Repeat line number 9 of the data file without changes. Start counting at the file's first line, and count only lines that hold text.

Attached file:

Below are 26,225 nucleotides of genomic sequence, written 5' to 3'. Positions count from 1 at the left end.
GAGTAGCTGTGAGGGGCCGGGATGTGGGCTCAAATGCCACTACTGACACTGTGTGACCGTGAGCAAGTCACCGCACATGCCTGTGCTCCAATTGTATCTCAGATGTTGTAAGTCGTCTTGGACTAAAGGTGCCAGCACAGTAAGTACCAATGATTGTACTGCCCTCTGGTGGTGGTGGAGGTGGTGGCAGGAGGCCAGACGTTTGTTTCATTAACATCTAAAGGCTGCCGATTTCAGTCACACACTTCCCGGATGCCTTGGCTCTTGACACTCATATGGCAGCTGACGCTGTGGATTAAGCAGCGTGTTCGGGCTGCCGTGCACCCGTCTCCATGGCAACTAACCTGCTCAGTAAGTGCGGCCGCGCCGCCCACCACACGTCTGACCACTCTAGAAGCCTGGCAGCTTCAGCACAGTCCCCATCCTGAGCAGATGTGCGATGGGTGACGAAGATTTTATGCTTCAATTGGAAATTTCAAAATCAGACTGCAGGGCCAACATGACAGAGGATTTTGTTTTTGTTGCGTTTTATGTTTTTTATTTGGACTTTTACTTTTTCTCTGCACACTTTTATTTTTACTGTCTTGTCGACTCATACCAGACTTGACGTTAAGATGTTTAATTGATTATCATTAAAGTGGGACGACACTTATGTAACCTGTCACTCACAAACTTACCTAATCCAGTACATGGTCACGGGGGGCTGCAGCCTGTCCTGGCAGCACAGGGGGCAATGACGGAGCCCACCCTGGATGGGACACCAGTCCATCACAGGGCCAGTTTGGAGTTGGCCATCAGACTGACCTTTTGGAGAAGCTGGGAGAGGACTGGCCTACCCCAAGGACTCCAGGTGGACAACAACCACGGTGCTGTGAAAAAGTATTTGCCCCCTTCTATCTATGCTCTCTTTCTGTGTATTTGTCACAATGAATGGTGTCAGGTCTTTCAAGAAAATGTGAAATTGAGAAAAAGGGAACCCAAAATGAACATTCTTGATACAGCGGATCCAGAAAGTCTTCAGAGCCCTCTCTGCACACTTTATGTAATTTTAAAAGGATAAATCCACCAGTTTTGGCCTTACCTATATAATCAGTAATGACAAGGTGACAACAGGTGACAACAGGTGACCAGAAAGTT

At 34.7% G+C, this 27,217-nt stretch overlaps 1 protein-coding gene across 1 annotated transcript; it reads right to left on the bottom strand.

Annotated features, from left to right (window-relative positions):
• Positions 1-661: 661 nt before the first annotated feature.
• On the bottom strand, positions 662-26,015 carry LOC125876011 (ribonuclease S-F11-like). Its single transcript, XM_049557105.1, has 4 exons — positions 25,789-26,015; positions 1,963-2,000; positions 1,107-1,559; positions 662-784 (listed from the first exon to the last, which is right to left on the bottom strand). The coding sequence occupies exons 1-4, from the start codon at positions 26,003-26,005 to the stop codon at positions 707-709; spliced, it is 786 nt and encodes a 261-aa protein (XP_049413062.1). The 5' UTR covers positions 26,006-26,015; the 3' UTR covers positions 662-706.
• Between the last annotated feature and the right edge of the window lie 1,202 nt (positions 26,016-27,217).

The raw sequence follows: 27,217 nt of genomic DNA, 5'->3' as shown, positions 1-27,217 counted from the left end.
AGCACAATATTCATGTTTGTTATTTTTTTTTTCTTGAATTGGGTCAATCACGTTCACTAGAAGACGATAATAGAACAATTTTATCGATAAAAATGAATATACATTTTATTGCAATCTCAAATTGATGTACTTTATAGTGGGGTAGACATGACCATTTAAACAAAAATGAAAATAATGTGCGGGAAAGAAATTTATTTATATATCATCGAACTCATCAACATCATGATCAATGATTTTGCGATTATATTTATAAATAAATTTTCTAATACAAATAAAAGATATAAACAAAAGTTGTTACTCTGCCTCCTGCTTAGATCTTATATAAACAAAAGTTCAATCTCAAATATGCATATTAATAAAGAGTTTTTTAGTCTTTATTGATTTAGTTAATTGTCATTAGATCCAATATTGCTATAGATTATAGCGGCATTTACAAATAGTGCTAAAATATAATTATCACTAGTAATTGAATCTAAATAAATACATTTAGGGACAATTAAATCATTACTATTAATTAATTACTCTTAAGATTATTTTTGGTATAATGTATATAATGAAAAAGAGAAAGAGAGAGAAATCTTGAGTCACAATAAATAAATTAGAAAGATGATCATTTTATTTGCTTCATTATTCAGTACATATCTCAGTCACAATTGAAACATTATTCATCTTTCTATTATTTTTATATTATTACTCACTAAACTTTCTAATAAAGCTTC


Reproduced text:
AGCACAATATTCATGTTTGTTATTTTTTTTTTCTTGAATTGGGTCAATCACGTTCACTAGAAGACGATAATAGAACAATTTTATCGATAAAAATGAATATACATTTTATTGCAATCTCAAATTGATGTACTTTATAGTGGGGTAGACATGACCATTTAAACAAAAATGAAAATAATGTGCGGGAAAGAAATTTATTTATATATCATCGAACTCATCAACATCATGATCAATGATTTTGCGATTATATTTATAAATAAATTTTCTAATACAAATAAAAGATATAAACAAAAGTTGTTACTCTGCCTCCTGCTTAGATCTTATATAAACAAAAGTTCAATCTCAAATATGCATATTAATAAAGAGTTTTTTAGTCTTTATTGATTTAGTTAATTGTCATTAGATCCAATATTGCTATAGATTATAGCGGCATTTACAAATAGTGCTAAAATATAATTATCACTAGTAATTGAATCTAAATAAATACATTTAGGGACAATTAAATCATTACTATTAATTAATTACTCTTAAGATTATTTTTGGTATAATGTATATAATGAAAAAGAGAAAGAGAGAGAAATCTTGAGTCACAATAAATAAATTAGAAAGATGATCATTTTATTTGCTTCATTATTCAGTACATATCTCAGTCACAATTGAAACATTATTCATCTTTCTATTATTTTTATATTATTACTCACTAAACTTTCTAATAAAGCTTC